Austin’s Historic Norwood Estate Prepares for a Comeback – TOWERS

Image: Norwood Park Foundation / Mell Lawrence Architects / Campbell Landscape Architects

After decades of decline, the future of Austin’s Ollie O. Norwood Estate looks better than ever. This is great news for the patient as the historic Craftsman style bungalow was built in 1922 by developer and stockbroker Ollie Norwood and his wife Calie in 1018 Edgecliff Terrace Located on the northwest corner of East Riverside Drive and I-35 Frontage Road, it has been completely neglected since the City of Austin bought the property in 1985. This area is actually better known for its dog park!

This city acquisition saved the property from any private development in hopes of demolishing the home and taking advantage of the location’s incredible views over the lake, but after that, for 35 years it left no favors letting the place rot – even that Norwood Park Foundation, A non-profit organization that was founded in 2012 and has its roots in local and neighborhood efforts to repair the site until the 1990s describes the current state of the property as “not so charming anymore”.

A view of the Norwood Estate in its original state. Image: Austin History Center

The Norwood Estate in 2011, before major restorations began. Photo courtesy of the Norwood Park Foundation.

The Norwood house in 2017 after significant stabilization and restoration work. Photo by James Rambin.

But the foundation’s efforts to restore the house and the grounds and make it an urban venue that resembles the equally historic Zilker Clubhouse are finally picking up speed, according to its director Colleen Theriot, The groundbreaking ceremony for the project is currently planned for the end of October this year, with a possible completion date in 2022. This milestone comes after years of effort – the property finally received a historic marker in 2017, and while it still looks like a cottage, significant work has already been done inside and out to stabilize the structure and prevent further deterioration. The project received help from a city park loan, a grant from the Austin Parks Foundation, and a 2018 reallocation of local hotel occupancy taxes, but the search for private donors continues.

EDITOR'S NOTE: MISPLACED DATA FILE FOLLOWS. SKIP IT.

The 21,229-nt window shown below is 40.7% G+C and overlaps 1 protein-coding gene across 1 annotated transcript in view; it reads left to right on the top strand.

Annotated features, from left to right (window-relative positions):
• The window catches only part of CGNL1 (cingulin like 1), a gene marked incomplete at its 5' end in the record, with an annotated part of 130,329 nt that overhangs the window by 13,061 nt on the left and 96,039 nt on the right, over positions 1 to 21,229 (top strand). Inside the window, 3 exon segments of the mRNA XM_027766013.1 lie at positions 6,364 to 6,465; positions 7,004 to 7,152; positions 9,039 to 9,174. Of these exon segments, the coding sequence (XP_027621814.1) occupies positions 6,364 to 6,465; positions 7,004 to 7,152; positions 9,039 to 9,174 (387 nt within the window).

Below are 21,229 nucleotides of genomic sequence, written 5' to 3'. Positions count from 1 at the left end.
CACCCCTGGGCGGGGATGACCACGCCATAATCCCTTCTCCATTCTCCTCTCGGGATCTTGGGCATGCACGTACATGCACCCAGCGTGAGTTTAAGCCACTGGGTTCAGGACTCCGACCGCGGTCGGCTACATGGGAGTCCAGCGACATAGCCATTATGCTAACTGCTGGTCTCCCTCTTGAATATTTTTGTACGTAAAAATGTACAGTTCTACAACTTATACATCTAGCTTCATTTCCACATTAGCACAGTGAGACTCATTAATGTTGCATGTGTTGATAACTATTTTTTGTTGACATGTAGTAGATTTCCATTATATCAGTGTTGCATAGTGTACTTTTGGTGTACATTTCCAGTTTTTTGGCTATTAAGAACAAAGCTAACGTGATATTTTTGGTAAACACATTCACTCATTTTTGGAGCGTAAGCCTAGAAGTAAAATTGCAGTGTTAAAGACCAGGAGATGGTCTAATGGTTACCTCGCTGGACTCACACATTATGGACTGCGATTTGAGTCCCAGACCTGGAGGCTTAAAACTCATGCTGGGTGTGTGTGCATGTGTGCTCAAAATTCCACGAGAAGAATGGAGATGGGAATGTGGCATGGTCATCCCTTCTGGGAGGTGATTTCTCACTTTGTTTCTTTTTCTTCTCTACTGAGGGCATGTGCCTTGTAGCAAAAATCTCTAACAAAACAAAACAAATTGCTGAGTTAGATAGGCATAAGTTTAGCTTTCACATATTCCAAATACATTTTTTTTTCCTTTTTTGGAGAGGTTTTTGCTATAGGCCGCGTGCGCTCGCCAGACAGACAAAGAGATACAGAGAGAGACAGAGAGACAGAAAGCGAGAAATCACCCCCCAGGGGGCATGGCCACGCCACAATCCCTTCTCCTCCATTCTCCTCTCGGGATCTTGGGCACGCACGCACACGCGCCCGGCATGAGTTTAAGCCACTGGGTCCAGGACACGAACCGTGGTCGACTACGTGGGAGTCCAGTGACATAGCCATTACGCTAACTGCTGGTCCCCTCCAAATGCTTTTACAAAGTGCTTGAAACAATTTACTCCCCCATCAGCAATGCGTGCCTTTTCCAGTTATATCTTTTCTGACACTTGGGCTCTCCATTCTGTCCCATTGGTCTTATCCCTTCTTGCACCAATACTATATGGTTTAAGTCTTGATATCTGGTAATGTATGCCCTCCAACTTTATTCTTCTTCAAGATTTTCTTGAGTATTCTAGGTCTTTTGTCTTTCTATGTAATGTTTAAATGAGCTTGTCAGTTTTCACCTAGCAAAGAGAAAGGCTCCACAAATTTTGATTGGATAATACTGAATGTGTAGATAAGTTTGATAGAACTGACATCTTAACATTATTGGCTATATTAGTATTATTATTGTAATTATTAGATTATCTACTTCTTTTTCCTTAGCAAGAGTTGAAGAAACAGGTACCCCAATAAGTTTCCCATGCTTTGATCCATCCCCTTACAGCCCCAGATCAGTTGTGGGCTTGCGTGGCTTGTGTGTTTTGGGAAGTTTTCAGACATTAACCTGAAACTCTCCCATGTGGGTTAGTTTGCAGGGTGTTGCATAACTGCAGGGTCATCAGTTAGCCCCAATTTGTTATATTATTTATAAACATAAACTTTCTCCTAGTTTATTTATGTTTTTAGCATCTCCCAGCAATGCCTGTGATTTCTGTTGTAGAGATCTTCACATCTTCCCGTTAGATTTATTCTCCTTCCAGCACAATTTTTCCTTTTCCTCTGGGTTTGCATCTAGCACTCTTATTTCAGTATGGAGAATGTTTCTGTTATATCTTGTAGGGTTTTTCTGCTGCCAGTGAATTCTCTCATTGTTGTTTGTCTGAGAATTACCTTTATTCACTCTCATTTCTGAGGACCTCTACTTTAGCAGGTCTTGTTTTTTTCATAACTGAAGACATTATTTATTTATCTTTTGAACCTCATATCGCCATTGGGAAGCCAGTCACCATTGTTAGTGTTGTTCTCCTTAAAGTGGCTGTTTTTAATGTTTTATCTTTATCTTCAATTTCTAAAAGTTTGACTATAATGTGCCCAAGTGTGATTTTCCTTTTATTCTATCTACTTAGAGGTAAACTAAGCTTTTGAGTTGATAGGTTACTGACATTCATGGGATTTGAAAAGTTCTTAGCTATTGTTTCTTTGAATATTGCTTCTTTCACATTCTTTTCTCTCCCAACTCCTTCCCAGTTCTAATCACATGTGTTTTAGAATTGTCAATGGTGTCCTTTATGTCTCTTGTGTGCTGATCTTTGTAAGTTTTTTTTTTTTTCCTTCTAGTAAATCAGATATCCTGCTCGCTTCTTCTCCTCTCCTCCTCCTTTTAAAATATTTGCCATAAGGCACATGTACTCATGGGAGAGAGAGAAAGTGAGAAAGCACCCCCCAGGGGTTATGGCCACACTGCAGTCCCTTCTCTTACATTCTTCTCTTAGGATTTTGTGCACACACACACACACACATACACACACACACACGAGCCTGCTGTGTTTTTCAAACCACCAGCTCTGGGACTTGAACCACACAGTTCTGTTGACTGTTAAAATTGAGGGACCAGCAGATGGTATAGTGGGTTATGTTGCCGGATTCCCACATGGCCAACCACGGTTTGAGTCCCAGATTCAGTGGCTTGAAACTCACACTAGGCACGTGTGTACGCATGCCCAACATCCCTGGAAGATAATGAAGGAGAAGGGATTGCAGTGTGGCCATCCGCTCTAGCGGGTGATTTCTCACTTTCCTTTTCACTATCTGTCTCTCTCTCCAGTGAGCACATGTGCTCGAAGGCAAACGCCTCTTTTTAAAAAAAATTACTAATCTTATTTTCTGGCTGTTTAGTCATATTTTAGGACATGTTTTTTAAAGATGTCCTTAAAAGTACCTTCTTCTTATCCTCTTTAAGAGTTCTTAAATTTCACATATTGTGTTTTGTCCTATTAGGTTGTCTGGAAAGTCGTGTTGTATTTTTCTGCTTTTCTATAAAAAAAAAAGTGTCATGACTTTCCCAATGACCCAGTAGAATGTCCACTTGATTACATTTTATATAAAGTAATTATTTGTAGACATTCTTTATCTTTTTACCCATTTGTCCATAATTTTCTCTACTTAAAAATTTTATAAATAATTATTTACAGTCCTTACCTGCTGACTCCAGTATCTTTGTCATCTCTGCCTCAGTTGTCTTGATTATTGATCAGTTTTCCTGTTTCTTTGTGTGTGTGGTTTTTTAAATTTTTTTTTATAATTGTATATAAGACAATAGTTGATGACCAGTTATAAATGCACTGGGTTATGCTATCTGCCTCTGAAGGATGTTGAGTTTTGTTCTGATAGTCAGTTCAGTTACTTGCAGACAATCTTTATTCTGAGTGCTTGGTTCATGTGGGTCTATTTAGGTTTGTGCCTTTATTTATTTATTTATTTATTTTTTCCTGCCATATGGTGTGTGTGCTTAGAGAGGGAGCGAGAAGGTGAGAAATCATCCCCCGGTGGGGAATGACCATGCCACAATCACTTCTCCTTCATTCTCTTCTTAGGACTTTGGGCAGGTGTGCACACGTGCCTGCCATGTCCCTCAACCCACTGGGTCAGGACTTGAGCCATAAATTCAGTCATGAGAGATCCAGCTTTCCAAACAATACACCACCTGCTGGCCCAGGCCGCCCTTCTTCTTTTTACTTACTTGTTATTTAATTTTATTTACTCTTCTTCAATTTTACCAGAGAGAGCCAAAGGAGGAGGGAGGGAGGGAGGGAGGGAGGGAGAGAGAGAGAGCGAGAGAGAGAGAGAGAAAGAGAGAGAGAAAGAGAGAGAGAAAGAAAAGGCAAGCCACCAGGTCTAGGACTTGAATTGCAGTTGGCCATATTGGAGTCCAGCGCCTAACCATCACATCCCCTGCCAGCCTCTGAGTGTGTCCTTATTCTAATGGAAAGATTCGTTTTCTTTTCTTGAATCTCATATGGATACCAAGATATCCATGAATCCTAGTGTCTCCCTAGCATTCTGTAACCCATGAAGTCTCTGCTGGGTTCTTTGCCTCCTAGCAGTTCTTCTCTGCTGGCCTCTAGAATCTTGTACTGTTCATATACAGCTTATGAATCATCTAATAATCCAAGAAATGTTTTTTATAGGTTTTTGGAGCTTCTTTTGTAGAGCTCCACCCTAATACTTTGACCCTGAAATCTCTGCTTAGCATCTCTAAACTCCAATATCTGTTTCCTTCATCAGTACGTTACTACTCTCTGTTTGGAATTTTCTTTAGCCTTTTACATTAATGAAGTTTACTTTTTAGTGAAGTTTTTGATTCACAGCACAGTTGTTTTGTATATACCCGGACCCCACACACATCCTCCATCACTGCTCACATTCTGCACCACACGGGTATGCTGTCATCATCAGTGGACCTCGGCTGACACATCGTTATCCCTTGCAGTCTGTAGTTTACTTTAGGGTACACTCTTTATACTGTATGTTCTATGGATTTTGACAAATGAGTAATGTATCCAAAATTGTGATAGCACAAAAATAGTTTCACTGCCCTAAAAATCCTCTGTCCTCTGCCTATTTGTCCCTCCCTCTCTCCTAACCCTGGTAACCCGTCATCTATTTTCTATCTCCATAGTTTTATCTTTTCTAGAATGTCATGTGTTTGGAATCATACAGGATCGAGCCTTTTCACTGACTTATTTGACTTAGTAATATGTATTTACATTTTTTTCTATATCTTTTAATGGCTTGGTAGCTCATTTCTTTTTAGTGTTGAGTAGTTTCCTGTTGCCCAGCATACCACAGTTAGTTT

Facing the main entrance to the restored Norwood project, the buildings shown at left will be added at a later date. Image: Norwood Park Foundation / Mell Lawrence Architects / Campbell Landscape Architects

The work that will soon lay the foundation here if all goes well is a little less extensive than the original plan for the site – instead of starting with both the restoration of the historic house and the site and two planned auxiliary troops including catering at the same time – To build a kitchen to use the capacity of the site as a venue, the newly configured project will initially focus only on the restoration of the house and its immediate surroundings, the addition of a terrace behind the building with a view of the lake and the construction of a parking lot the city and other infrastructure on the corner of Riverside Drive and Edgecliff Terrace.

The rear patio is planned for the upcoming phase of restoration work at the Norwood site. Image: Norwood Park Foundation / Mell Lawrence Architects / Campbell Landscape Architects

Director Theriot says that “rising costs” mandated this change at the stage, but that the reduction in scope actually thrilled the foundation – because it allows them to get started and something tangible as quickly as possible despite possible local pandemic issues have show for their efforts that they believe will likely motivate additional donors to help them get the rest of the project over the finish line. “When the red tile roof of this incredibly charming handicraft treasure appears on this cliff, we know people will be so excited – and they will rise to meet us,” she says.

Looking south to the rear of the Norwood Estate from a perspective across Lady Bird Lake. Image: Norwood Park Foundation / Mell Lawrence Architects / Campbell Landscape Architects

Along with the support structures next to the original house, future phases could add additional features to the site, including a restored pavilion and possibly a reinterpretation of the original greenhouse that used to stand on the property. Theriot says the Norwood Park Foundation is committed to some kind of public access to the site by 2022 – the 100th anniversary of its construction – a milestone that is almost a long time coming for a historic Austin property fell apart in darkness.

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